I find myself in London on the mattress I’d thought would be on the floor. But the mattress—mine, now—is where I left it: in the smallest bedroom at the top of the rusty metal stairs in the house above the pizza shop. This house I once dreamt of so often that, upon finding it again, the waking hours between the waves of the Atlantic seem to dissipate until they have never been at all. Everything has changed for me, but nothing has here.
Do you remember the first time you were here? He asks me.
We had been watching the couple sitting just across from us at the pub. How well do they know each other? We wondered. How often do they think of one another, and how many times have they seen each other? You can tell he wants to kiss her, you said to me. Look. But I looked at you instead, and the next several hours did not exist beyond the alternation of my lips on yours and yours on mine and the glimpses of gut-wrenching blue that hit me in between. Waves rolled within me even after you left.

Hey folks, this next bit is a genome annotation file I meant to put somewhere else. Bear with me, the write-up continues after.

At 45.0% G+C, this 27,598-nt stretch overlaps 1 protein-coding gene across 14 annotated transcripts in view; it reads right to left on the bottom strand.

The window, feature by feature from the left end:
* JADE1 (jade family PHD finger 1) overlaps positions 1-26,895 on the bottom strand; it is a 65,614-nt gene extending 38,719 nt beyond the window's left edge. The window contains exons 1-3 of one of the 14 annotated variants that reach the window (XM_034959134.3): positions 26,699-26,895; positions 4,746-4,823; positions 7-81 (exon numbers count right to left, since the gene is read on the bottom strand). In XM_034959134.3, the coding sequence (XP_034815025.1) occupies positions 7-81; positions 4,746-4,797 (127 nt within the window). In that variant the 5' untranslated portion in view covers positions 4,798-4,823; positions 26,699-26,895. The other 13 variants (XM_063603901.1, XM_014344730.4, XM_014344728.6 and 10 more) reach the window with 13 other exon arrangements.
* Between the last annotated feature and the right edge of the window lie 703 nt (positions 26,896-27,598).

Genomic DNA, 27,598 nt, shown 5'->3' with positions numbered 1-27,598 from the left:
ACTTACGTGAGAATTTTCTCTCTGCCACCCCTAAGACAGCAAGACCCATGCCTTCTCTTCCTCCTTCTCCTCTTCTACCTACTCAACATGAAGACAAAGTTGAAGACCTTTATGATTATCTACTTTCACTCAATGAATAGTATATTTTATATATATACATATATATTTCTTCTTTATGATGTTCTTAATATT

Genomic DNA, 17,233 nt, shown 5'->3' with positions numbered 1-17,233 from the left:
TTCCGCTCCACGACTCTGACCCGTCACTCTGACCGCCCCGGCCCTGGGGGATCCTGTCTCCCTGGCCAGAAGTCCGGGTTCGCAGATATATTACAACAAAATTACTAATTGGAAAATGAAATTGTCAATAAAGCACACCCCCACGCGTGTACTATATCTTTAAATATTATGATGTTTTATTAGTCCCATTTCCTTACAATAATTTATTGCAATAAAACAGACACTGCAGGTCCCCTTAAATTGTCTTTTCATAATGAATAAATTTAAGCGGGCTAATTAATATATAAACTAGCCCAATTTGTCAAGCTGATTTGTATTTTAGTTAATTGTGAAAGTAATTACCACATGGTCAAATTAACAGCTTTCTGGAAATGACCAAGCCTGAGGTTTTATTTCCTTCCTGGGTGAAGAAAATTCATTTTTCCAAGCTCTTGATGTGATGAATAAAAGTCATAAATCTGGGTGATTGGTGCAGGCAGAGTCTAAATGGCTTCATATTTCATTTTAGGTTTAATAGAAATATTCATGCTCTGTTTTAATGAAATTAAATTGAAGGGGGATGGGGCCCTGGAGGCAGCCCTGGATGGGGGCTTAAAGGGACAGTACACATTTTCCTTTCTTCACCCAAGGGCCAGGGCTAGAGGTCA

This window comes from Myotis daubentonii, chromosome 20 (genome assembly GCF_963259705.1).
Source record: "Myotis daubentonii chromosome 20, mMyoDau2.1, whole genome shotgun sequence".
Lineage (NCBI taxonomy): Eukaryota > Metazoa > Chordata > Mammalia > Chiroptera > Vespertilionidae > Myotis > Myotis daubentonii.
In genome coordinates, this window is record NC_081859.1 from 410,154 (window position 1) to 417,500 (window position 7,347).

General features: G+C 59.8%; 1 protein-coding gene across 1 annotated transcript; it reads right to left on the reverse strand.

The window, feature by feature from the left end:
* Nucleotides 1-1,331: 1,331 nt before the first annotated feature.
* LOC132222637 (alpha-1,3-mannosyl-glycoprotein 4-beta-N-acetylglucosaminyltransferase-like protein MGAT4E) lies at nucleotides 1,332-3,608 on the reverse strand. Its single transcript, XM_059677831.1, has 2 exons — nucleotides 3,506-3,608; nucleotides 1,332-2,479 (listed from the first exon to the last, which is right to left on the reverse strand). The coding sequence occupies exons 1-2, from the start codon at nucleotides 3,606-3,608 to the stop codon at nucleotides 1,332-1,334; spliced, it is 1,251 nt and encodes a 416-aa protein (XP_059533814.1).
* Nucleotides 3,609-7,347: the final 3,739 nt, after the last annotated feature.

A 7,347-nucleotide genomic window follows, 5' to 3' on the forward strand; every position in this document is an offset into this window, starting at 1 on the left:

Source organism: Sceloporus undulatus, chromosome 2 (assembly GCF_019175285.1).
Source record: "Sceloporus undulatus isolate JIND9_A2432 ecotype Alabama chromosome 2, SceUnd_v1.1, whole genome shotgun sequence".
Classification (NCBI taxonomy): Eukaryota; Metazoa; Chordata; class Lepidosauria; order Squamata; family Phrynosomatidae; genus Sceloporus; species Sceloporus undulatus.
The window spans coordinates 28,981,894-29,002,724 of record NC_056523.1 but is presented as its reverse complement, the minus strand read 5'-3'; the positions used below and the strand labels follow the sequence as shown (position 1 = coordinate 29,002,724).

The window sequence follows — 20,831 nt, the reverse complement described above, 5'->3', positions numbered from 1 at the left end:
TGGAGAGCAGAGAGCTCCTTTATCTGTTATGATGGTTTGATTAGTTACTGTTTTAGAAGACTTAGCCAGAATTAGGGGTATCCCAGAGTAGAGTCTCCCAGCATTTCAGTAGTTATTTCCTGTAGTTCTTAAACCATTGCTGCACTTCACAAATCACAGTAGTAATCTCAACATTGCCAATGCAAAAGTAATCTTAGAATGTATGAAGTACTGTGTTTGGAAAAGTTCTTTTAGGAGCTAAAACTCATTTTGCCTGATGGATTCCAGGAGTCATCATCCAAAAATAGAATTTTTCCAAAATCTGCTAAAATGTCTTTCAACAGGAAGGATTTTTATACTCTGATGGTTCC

Yes. I turn away from him. I remember.
A magic hour later than those I’ve come to know washes over the two of us, erasing thirteen month’s delusions in the brightest shade of blue. My words are far more measured than I’ve intended. Train station terminals, botched goodbyes. Perennial flowers in the university’s gardens.
There is a ghost somewhere in this city that’s still with me. On this mattress I’m not sure I want to leave at the end of the week, I become sure that I have to.
I sit on the floor of the platform, awash in triangular shadow and a sea of glass slippers, waiting for the 8:03 to Oxford to board.
London, United Kingdom